Sheriff David Clarke calls on Milwaukee voters to dump the status quo -
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Sheriff David Clarke calls on Milwaukee voters to dump the status quo

By   /   February 7, 2016  /   News  /   No Comments

MILWAUKEE – With a little over a week before the Feb. 16 primary elections, Milwaukee County Sheriff David Clarke has a message for voters: It’s time to sack the status quo in Wisconsin’s largest city.

“Your vote sends a message that the status quo isn’t working. Feb. 16, you get to decide the direction we’re moving in,” the sheriff says in a series of radio spots hitting Milwaukee’s airwaves Monday.

While the conservative Clarke, a thorn in the side of Milwaukee’s left-wing establishment, doesn’t name names, it’s clear just who the issue ads are targeting: Mayor Tom Barrett and his Democrat machine. file photo

SENDING A MESSAGE: Milwaukee County Sheriff David Clarke in new ads debuting Monday tells voters to stand up against the status quo in Milwaukee.

Clarke, who has served as sheriff for the past 13 years and battled Barrett on a range of policy issues for most of that time, asks Milwaukee voters a version of the question Ronald Reagan asked then-President Jimmy Carter in 1980:

“Are you better off living in Milwaukee than you were four, eight, 12 years ago? We’ve had the same city government in place,” the sheriff says in one of the ads paid for by Milwaukeeans for Self-Governance, led by conservative political operative Craig Peterson.

Barrett faces three challengers in the primary – Aldermen Bob Donovan and Joe Davis, two of Barrett’s harshest critics, and political newcomer James Methu.

The top two vote-getters move on to the April general election.

Barrett presides over one of the most dangerous cities in America, a city that counted nearly 150 homicides in 2015. Milwaukee last year was ranked as the worst city for black Americans, according to an analysis by 24/7 Wall St. The unemployment rate for blacks at the time of the ranking was 17.2 percent.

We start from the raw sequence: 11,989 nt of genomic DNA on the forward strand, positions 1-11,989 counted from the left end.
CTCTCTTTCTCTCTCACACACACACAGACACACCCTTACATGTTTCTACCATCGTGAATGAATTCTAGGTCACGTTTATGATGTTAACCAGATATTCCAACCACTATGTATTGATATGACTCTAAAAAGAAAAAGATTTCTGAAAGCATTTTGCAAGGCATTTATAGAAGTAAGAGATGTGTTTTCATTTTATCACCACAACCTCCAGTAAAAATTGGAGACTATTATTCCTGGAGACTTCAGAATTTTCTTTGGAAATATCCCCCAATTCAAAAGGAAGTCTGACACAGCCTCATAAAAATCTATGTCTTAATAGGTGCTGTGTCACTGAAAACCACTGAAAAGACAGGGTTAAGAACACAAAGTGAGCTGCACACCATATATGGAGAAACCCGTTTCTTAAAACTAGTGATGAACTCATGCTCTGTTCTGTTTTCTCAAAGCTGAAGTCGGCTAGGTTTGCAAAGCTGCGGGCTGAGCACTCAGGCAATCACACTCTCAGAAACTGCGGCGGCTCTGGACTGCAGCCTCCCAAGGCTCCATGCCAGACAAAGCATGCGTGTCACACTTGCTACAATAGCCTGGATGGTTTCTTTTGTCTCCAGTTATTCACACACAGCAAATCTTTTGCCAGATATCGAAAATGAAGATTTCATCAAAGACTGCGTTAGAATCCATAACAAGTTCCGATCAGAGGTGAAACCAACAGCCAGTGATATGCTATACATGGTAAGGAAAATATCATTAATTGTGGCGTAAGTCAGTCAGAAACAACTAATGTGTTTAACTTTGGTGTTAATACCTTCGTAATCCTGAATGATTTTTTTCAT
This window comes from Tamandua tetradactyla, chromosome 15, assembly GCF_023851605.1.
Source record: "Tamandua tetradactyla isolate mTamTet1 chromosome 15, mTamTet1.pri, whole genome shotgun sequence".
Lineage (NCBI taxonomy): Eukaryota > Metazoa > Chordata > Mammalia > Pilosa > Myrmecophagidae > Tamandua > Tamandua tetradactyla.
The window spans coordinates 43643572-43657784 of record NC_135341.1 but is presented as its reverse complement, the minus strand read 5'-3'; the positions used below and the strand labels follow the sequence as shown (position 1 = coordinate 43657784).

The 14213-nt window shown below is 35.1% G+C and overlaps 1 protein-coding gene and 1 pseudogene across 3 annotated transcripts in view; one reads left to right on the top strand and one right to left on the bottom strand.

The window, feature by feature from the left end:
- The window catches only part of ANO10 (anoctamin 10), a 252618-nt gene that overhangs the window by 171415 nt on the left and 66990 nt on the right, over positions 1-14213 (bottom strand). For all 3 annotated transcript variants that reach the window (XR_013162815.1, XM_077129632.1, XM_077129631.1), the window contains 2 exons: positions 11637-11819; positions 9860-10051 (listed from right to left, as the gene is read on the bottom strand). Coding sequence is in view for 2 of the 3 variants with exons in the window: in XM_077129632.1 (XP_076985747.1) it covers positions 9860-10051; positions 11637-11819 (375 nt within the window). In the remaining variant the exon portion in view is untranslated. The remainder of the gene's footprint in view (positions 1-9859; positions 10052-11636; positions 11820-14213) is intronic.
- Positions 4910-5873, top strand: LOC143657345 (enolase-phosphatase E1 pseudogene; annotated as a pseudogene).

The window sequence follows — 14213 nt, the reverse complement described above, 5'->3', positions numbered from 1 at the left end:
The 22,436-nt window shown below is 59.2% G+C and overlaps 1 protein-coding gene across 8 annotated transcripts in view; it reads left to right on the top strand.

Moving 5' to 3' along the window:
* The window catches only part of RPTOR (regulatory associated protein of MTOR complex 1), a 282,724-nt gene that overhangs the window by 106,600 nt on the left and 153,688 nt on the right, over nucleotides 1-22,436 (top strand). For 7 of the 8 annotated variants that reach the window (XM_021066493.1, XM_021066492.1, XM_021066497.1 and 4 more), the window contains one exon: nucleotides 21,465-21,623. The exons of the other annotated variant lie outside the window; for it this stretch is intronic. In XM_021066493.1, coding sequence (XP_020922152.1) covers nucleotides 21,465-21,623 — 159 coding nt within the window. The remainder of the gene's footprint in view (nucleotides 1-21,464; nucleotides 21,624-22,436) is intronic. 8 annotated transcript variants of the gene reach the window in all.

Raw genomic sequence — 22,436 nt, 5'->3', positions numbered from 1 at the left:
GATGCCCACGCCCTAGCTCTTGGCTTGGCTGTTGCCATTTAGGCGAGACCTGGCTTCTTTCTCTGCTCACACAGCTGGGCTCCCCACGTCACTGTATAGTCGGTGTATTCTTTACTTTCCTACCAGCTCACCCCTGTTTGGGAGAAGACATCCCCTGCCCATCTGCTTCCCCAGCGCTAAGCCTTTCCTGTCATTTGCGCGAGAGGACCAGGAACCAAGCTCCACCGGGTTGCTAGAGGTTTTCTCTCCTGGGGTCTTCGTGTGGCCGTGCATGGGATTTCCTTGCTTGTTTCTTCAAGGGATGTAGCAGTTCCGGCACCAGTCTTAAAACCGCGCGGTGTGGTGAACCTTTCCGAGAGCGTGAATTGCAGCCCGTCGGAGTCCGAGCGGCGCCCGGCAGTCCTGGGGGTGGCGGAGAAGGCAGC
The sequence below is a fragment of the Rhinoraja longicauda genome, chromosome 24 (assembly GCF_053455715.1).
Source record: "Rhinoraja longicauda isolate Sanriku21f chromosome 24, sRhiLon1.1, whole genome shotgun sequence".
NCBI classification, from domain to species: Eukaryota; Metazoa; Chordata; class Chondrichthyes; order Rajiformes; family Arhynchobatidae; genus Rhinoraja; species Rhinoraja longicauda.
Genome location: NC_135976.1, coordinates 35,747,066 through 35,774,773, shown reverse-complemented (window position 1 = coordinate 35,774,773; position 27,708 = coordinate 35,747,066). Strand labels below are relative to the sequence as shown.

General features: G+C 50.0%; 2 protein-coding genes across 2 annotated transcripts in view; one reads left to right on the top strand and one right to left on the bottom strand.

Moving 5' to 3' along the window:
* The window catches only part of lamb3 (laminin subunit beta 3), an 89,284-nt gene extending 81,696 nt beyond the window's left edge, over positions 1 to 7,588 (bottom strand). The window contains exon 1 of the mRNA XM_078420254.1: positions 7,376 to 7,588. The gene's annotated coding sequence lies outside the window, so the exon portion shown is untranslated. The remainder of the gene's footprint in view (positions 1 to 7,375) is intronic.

“I see first-hand how the increase in poverty and joblessness affects the population of our county jail,” Clarke said in one of the ads. “The lack of jobs and the hopelessness it creates can disrupt families and lead to desperation.”

Barrett sees a lot of positives in the city he has led since 2004, and says he intends to deliver a message of “optimism and hope” during his “state of the city” address Monday morning.

“My priorities have been, and will continue to be, getting up every day and doing everything I can on the fronts of job creation — creating more family-supporting jobs — and making this a safe city in every single neighborhood,” Barrett told the Milwaukee Journal Sentinel last month. “We’ve had some successes, and we’ve had some challenges in both areas.”

More than anything in the issue ads, Clarke, who has built a national reputation for no-nonsense conservative values, calls on Milwaukee voters to cast their ballots for elected officials who support “self-sufficiency.”

“You control your own destiny. It’s called self-governance, and if you don’t vote, don’t complain. You can decide how you want the government to act,” the sheriff says.


M.D. Kittle is national First Amendment reporter at Contact him at [email protected]